This was the address he’d given the original cab driver, the one who’d taken him from the airport an hour ago to the rest stop where he’d caught the bus. It was an address etched into his memory from seeing it painted on the door he’d walked through so many times. The address was 1122. The street was [Name].

As Jack slid into that booth, he noticed the vinyl was cracked in exactly the same place. It always stopped him from sitting with his back against the wall, crooking a leg up on the bench as he liked to. So many years had gone by between now and then, he’d forgotten that the cracked vinyl was the reason he started to sit on the opposite side. She’d sat on the cracked side because she didn’t sit on the bench like he did, keeping her legs fully under the table. Sitting there wouldn’t work this time, because his companion was in the booth backing up to his own; back-to-back again like they’d been in the bar some five hours ago.

The sensation he felt provided a strange surrealistic quality to his mood; it was as if he was staring at a ghost of himself in this booth, sitting across the table from him, forty years younger, leather jacket, body angled into the corner of the booth, smoking one cigarette after another, left leg crooked up on the bench beside him. He used to inhabit the full length of the bench he sat on.

“A Chinese restaurant. An ex-girlfriend’s house. A rest stop outside of town. One street or another. Are we having fun yet?”

Jack ignored the haze of sarcasm around his companion’s verbal wonderings.

“You told her you couldn’t raise a baby. You told her you were not throwing your career away over a mistake. And here you come crawling back. Perhaps hoping to make the decision again. Would you do the same?”

He would, Jack knew. Things would’ve been too different had he made any other decision. The three rats would’ve never found his perpetual wheel, wearing out their little rat-feet spinning it in ever-lasting circles so that he could go off to Michigan and deliver mail just because he was off on some weird, hermetic trip. Spend all that effort to become larger than life only to spend an equal amount returning to obscurity.

All the while propelled by some illusion that any of it mattered at all.

“But maybe it did,” his companion assured him. “You don’t how many people have found enough strength to do what they needed to do while hearing your music. How many writers have crafted that elegant passage that satisfied them, with your lyrics spinning around in their heads? How many lonely hearts have found comfort from your kindred spirit?”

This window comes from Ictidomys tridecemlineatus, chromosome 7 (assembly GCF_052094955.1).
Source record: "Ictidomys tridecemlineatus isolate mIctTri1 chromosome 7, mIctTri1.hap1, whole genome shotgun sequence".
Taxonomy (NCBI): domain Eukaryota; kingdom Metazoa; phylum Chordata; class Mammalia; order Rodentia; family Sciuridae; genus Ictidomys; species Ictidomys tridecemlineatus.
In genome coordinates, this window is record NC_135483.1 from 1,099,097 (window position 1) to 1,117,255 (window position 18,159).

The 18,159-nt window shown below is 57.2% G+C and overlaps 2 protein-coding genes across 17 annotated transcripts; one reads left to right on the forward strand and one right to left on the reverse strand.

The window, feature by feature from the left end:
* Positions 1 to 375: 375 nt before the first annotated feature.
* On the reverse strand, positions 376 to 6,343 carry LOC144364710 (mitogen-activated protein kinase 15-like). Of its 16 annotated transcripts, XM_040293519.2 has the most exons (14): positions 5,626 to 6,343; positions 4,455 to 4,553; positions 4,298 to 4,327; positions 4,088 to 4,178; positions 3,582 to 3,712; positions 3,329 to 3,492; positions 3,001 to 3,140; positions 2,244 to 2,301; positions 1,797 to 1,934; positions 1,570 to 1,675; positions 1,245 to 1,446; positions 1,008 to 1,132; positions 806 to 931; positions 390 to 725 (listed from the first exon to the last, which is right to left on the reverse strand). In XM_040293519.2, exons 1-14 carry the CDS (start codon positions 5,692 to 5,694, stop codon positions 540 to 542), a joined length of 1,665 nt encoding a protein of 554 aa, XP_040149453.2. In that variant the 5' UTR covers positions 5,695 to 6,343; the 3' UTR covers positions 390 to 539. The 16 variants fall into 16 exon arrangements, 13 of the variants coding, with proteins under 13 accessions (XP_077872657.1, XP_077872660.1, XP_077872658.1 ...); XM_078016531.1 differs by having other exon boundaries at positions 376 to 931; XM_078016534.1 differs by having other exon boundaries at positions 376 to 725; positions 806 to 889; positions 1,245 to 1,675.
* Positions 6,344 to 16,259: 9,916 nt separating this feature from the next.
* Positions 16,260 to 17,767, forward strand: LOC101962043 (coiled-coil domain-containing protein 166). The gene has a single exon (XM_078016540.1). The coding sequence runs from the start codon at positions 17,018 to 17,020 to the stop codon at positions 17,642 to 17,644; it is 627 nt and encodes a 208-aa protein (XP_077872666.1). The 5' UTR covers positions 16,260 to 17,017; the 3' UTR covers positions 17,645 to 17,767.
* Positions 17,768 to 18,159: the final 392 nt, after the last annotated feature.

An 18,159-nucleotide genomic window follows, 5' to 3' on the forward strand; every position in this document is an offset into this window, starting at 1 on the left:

Jack waited for a waitress that never came. In the old days, she had been the niece of the owner, who wasn’t present in the evenings. She used to let him strum when there were no other patrons in the place, which was most of the time.

Even from that crack in the vinyl-covered bench, he had drawn inspiration like water from a well; a well he had never thought would go dry. Eventually, all of us find the bottom, no matter how high we rise, he thought, or was it vocalized by his companion? It was too hard to tell anymore.

The waitress never came, and the rain never stopped falling. Rainy nights made the world feel like a dream. Should he be writing this stuff down? Was any of it ever worth writing down? The rats sure thought so. His ex-wives, too, and the kids who barely talked to him. After all, how could they know a ghost intimately enough to call it father? He’d been as much a ghost to them as his younger version was to him even now, sitting there smoking, knowing that gargantuan album was still to come, knowing his success was more important than anything else. That ghost, that little son of a bitch, was still alive inside him somewhere, still behaving as though everything he did mattered more than anything else—more than anybody else.

“It’s a good thing I wasn’t hungry when I came in,” his companion stated. “I don’t think there’s any waitress here of any kind. Avert your eyes from me, I’m gonna get up.”